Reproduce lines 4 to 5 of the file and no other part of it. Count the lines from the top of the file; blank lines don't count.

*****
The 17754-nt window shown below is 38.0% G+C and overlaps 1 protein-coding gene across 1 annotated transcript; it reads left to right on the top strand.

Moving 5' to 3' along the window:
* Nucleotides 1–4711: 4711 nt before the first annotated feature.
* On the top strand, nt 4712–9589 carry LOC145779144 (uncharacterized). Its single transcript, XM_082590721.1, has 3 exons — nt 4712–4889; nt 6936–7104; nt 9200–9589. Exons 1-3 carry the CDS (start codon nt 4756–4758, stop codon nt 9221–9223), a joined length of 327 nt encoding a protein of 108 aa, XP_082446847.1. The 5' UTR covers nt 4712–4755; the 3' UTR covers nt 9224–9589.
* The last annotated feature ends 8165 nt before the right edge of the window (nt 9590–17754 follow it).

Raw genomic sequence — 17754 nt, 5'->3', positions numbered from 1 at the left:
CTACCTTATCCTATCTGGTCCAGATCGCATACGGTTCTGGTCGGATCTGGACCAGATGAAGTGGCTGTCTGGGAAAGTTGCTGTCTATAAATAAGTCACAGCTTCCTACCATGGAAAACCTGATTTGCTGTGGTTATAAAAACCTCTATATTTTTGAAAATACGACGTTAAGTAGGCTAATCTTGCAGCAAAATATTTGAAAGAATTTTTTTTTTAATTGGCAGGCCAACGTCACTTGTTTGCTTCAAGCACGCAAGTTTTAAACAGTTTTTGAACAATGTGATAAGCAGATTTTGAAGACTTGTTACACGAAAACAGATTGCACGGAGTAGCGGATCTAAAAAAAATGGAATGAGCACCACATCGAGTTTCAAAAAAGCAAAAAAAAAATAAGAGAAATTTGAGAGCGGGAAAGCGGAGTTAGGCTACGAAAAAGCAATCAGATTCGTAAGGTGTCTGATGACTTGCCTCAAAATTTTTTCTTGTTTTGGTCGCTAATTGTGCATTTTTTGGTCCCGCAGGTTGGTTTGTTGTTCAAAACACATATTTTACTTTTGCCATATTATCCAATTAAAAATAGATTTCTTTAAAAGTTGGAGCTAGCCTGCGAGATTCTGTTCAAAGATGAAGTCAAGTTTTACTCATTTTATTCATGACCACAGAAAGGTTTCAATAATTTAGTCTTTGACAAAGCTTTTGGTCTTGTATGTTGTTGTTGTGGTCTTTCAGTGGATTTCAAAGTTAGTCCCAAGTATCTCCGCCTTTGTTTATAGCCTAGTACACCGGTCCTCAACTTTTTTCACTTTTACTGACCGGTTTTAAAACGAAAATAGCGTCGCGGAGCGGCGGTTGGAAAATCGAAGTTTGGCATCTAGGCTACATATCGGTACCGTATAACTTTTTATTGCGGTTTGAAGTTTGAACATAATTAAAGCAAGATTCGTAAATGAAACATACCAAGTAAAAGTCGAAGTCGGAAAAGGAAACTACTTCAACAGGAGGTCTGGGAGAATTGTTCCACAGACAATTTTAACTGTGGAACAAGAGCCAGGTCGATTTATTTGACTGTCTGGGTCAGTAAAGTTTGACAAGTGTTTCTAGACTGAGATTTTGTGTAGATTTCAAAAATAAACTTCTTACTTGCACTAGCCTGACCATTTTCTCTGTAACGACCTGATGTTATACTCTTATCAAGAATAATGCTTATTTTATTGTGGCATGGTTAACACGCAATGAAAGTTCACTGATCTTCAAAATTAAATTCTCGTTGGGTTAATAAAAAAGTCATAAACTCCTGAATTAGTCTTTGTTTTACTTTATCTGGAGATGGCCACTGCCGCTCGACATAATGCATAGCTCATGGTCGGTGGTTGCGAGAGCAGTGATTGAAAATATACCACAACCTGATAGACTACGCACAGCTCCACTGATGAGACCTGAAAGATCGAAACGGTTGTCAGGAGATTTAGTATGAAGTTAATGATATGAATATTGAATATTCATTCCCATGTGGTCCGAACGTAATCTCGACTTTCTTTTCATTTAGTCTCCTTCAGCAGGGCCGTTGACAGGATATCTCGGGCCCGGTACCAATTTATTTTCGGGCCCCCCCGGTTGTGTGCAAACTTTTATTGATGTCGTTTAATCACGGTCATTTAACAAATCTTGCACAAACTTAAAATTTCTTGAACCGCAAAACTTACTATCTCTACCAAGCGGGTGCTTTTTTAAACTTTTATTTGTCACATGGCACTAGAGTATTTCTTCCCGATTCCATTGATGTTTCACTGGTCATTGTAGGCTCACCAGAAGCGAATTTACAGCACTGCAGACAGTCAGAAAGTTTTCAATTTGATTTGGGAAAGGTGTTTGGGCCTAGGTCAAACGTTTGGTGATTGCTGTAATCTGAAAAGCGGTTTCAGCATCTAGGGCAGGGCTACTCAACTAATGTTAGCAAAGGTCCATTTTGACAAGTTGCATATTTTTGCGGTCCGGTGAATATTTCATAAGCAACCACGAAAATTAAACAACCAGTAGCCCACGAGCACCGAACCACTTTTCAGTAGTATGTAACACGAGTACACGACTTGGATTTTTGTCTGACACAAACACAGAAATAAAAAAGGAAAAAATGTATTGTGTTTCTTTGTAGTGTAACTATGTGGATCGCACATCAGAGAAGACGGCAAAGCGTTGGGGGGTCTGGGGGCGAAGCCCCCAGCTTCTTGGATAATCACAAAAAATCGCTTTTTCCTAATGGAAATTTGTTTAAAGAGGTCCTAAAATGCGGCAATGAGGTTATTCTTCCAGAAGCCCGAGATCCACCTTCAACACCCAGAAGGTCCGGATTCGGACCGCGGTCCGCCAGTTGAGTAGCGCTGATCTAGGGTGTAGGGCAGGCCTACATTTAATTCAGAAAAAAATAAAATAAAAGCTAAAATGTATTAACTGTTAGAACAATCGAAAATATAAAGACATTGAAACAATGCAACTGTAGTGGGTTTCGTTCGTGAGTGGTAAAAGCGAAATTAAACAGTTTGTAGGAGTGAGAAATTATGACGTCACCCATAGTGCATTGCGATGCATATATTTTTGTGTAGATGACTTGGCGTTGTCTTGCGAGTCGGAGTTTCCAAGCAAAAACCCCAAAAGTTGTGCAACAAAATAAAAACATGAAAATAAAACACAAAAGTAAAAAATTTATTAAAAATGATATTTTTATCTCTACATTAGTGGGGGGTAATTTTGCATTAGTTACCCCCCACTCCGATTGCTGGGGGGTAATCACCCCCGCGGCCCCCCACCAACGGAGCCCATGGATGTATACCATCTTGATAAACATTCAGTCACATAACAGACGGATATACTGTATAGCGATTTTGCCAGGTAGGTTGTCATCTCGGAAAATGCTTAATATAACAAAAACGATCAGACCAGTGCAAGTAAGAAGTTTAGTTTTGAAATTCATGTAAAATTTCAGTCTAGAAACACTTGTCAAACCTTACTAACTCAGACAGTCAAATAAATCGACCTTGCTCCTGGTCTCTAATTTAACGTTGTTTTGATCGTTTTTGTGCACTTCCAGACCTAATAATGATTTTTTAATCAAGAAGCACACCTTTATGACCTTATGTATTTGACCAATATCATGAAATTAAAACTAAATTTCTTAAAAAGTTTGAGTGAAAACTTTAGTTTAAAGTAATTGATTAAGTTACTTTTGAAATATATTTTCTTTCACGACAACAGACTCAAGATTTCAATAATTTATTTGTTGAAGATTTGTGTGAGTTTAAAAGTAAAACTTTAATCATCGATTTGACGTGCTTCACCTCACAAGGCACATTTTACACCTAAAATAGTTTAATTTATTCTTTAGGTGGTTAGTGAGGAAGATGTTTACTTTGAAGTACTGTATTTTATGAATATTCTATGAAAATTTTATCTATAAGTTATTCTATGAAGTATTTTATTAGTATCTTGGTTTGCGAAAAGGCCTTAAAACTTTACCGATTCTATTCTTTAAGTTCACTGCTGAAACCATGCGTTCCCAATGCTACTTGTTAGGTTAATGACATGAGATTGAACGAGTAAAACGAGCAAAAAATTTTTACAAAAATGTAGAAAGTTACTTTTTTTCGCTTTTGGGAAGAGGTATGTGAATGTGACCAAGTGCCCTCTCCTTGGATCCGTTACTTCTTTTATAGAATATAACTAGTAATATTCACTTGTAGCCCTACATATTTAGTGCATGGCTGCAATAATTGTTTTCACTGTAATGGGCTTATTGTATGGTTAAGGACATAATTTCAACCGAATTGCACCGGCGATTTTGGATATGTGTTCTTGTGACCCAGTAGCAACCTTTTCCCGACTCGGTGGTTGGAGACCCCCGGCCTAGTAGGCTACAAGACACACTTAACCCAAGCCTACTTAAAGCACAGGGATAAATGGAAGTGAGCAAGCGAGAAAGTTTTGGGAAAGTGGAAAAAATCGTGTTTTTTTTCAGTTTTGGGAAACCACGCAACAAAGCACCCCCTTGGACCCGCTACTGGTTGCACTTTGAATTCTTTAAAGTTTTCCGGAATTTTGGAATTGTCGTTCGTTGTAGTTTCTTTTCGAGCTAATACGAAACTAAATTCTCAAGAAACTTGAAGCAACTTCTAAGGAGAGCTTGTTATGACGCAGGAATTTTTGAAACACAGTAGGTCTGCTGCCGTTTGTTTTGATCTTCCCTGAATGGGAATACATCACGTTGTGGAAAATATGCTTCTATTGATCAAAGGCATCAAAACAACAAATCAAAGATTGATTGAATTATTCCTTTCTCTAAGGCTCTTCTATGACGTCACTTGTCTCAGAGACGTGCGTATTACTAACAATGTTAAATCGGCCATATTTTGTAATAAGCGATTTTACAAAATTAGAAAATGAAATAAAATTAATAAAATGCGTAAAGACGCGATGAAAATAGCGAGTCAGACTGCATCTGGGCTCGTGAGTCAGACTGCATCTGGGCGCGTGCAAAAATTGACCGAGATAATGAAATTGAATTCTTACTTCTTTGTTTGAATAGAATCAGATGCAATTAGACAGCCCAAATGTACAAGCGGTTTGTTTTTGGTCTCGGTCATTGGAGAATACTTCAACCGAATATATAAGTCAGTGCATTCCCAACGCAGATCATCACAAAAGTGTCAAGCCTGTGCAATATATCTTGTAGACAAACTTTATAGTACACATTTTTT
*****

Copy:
* On the top strand, nt 4712–9589 carry LOC145779144 (uncharacterized). Its single transcript, XM_082590721.1, has 3 exons — nt 4712–4889; nt 6936–7104; nt 9200–9589. Exons 1-3 carry the CDS (start codon nt 4756–4758, stop codon nt 9221–9223), a joined length of 327 nt encoding a protein of 108 aa, XP_082446847.1. The 5' UTR covers nt 4712–4755; the 3' UTR covers nt 9224–9589.
* The last annotated feature ends 8165 nt before the right edge of the window (nt 9590–17754 follow it).